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A few months back, I received more than a few responses to a blog post I wrote stating my belief that Steve Jobs’ ambitions for entertainment glory would supersede his company’s desire to protect consumer rights (see “Apple – A Tragic Love Story”). While I’m not entirely a glutton for punishment (I don’t think), it’s hard for me not to lump Apple’s two-year legal battle with fan sites and bloggers into the same category as the DRM (digital rights management) debate.

After all, isn’t restricting consumer uses with DRM very similar to restricting the flow of information by claiming those who post in online-only venues shouldn’t receive the same legal protections as traditional print (and one would assume, television and radio) journalists? I think they have to be considered part of the same discussion – who controls how information is distributed – even if from the top-level view, the type of content and manner of restrictions are different.

My former Wired News colleague and current News.com reporter Declan McCullagh has written a two stories – here and here – about the ongoing legal wrangling, which began in 2004.

From McCullagh’s “Apple argues for blogger records”:

In the lawsuit, filed in late 2004, Apple is not suing the Mac news sites directly, but instead has focused on still-unnamed “John Doe” defendants. The subpoena has been sent to Nfox.com, PowerPage’s e-mail provider, which says it will comply if legally permitted.

 

In a separate case, Apple directly sued another enthusiast site, Think Secret, alleging that it infringed on Apple’s trade secrets in soliciting inside information.

I will say this, in defense on Apple on this particular issue. It’s unclear to journalists exactly where blogs fall in the realm of freedom of the press protections. I’ve had numerous, and spirited, debates with industry friends who swear up and down that blogs are not journalism, although when you begin to stick them on details, their arguments are oftentimes less sure. However, the fact that we can’t agree on the issue surely makes it okay for Apple to pursue the issue in court.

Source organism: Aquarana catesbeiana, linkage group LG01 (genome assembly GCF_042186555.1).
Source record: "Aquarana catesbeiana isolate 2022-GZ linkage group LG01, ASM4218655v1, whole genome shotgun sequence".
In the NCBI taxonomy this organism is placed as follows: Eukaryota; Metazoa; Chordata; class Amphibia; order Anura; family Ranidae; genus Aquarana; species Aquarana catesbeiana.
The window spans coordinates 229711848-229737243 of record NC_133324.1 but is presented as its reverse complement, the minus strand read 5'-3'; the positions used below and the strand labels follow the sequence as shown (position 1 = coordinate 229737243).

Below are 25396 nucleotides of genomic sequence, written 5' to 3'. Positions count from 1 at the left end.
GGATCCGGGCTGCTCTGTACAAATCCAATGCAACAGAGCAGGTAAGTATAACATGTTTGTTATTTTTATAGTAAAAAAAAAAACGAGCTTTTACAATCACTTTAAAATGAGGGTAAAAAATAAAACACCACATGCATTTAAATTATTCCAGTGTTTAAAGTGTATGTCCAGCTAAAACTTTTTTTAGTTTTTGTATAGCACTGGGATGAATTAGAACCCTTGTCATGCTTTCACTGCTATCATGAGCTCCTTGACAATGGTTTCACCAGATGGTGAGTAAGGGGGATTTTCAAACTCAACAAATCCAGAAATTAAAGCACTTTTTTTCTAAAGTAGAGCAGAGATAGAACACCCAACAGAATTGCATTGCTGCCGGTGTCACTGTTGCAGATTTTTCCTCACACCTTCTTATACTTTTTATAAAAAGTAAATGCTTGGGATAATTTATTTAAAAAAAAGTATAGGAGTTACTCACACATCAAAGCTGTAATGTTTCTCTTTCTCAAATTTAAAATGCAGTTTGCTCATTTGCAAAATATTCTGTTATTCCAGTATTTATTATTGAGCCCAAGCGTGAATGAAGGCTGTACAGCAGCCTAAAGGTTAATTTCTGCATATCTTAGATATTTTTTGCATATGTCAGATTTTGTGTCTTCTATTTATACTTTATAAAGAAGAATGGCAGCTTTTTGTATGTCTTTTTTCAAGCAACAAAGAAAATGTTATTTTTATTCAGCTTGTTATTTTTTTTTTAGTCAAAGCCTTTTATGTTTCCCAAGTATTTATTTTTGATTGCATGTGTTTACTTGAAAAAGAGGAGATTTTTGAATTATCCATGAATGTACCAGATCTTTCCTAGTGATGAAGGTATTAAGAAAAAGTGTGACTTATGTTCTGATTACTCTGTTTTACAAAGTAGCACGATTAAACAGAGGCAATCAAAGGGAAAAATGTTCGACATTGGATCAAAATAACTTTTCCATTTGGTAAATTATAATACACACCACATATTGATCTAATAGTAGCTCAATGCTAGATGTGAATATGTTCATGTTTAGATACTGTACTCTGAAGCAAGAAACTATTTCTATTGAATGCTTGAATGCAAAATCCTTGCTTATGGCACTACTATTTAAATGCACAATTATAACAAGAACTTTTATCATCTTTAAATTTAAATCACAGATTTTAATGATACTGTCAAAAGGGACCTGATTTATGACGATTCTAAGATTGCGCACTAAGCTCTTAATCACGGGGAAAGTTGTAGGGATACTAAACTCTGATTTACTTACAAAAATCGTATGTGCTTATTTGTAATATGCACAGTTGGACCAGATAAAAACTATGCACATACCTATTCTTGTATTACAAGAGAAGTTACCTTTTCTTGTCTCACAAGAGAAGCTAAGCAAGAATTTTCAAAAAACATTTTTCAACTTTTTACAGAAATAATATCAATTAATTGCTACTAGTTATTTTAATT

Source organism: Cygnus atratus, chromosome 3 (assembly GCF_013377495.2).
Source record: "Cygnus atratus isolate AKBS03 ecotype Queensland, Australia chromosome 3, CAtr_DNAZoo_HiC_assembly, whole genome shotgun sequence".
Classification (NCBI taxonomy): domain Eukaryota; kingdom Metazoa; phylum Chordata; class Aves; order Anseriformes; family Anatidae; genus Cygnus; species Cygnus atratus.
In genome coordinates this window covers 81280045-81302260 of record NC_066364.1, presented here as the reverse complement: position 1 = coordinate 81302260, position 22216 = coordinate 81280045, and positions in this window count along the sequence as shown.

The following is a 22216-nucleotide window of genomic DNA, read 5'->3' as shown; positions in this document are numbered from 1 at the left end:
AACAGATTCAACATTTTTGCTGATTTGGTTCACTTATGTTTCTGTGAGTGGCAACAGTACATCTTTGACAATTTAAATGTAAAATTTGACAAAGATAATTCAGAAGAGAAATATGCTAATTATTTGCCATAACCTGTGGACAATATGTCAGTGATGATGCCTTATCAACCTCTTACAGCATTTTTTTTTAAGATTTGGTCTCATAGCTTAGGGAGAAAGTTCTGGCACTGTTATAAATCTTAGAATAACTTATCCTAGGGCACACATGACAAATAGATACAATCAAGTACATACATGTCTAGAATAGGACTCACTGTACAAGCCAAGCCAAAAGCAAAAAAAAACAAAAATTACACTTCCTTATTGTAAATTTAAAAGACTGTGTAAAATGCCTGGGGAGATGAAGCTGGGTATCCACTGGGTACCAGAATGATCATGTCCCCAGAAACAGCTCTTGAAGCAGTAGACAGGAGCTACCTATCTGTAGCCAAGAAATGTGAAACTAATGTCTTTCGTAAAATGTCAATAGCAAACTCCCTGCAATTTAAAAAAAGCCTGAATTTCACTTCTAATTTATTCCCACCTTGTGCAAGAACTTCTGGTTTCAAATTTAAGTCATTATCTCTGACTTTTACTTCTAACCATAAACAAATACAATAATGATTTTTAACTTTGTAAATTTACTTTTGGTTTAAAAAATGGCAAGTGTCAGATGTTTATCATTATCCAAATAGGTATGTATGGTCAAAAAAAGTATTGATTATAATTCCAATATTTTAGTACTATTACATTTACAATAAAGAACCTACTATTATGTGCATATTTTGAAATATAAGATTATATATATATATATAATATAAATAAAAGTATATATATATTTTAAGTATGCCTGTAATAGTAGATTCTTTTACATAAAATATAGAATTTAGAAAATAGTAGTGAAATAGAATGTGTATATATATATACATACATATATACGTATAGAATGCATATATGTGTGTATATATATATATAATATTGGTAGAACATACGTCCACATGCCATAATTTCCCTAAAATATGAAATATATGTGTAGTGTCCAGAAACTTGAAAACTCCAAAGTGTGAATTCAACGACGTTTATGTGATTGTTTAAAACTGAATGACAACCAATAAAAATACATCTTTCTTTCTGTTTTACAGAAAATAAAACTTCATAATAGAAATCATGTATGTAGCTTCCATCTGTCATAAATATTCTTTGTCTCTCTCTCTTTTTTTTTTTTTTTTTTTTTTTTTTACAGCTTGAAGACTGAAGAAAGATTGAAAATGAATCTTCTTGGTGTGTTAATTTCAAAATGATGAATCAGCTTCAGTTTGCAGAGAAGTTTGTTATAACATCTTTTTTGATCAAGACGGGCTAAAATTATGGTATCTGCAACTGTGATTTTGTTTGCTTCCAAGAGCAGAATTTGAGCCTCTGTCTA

In fact, it would be silly for me to argue otherwise. However, it would also be silly for me to ignore the fact that this type of Mac-Think – that the company should be the decider of how information is used – is what concerns me the most.

And if we play the blog debate out a bit, say, into the realm of podcasts, a place where many bloggers are going, Apple’s stance gets even trickier. Here is a hypothetical:

While at a conference, a blogger, in the course of reporting on something Apple related, comes across a snippet of information on a not-yet-released product. Having a very cool blog, complete with podcast functionality that can be accessed through Apple’s iTunes’ podcasting section, this blogger records a three-minute segment. Let’s go a bit further, and say that the podcast was recorded using Apple hardware and software.

Three questions spring to mind:

1) Now, in this case Apple is both the technology provider and distributor for information about its own company, information that it decides shouldn’t be made public. What is their stance?

 

2) If they provide the technology and distribution network to podcast – and have built a hardware and software business around the phenomenon – do they have the right to then oversee how everyone uses the technology and distribution network?

 

3) And, let’s assume they do have the right to restrict the information, do they then have the obligation to police their network (as they now have proven they can do) if Microsoft calls? More importantly, can Microsoft then sue Apple – the provider of the technology and the distribution network – if a podcaster puts something out about another company, in this case, Microsoft?

As many will invariably point out, I’m not of any legal mind to answer these questions (although, like all of you, I have my own opinions on the matter). However, this is the slippery slope that Apple – and the rest of us – may soon find ourselves on if it prevails in court.

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